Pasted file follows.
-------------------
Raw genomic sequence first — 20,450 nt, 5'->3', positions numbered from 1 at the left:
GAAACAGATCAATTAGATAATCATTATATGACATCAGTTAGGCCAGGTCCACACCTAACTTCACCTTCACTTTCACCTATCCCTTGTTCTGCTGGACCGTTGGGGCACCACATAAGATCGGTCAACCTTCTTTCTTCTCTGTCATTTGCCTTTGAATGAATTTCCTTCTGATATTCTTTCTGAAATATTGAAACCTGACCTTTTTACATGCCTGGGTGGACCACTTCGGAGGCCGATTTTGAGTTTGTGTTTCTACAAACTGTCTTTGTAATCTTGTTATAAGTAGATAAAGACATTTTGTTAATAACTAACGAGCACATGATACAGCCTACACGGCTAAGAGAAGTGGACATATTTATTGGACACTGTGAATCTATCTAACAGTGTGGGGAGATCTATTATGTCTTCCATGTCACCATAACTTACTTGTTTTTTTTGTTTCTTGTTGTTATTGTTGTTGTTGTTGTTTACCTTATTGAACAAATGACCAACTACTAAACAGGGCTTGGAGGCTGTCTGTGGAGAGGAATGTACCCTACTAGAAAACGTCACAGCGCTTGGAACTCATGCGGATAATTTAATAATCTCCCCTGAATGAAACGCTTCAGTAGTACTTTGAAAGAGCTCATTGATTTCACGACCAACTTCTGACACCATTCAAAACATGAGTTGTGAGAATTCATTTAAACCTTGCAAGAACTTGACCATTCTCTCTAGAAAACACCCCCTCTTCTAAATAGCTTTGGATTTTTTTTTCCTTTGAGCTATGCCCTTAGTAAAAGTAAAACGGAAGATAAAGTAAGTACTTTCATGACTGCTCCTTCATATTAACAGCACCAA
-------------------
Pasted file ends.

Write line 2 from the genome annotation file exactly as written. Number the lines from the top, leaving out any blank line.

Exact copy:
GAAACAGATCAATTAGATAATCATTATATGACATCAGTTAGGCCAGGTCCACACCTAACTTCACCTTCACTTTCACCTATCCCTTGTTCTGCTGGACCGTTGGGGCACCACATAAGATCGGTCAACCTTCTTTCTTCTCTGTCATTTGCCTTTGAATGAATTTCCTTCTGATATTCTTTCTGAAATATTGAAACCTGACCTTTTTACATGCCTGGGTGGACCACTTCGGAGGCCGATTTTGAGTTTGTGTTTCTACAAACTGTCTTTGTAATCTTGTTATAAGTAGATAAAGACATTTTGTTAATAACTAACGAGCACATGATACAGCCTACACGGCTAAGAGAAGTGGACATATTTATTGGACACTGTGAATCTATCTAACAGTGTGGGGAGATCTATTATGTCTTCCATGTCACCATAACTTACTTGTTTTTTTTGTTTCTTGTTGTTATTGTTGTTGTTGTTGTTTACCTTATTGAACAAATGACCAACTACTAAACAGGGCTTGGAGGCTGTCTGTGGAGAGGAATGTACCCTACTAGAAAACGTCACAGCGCTTGGAACTCATGCGGATAATTTAATAATCTCCCCTGAATGAAACGCTTCAGTAGTACTTTGAAAGAGCTCATTGATTTCACGACCAACTTCTGACACCATTCAAAACATGAGTTGTGAGAATTCATTTAAACCTTGCAAGAACTTGACCATTCTCTCTAGAAAACACCCCCTCTTCTAAATAGCTTTGGATTTTTTTTTCCTTTGAGCTATGCCCTTAGTAAAAGTAAAACGGAAGATAAAGTAAGTACTTTCATGACTGCTCCTTCATATTAACAGCACCAA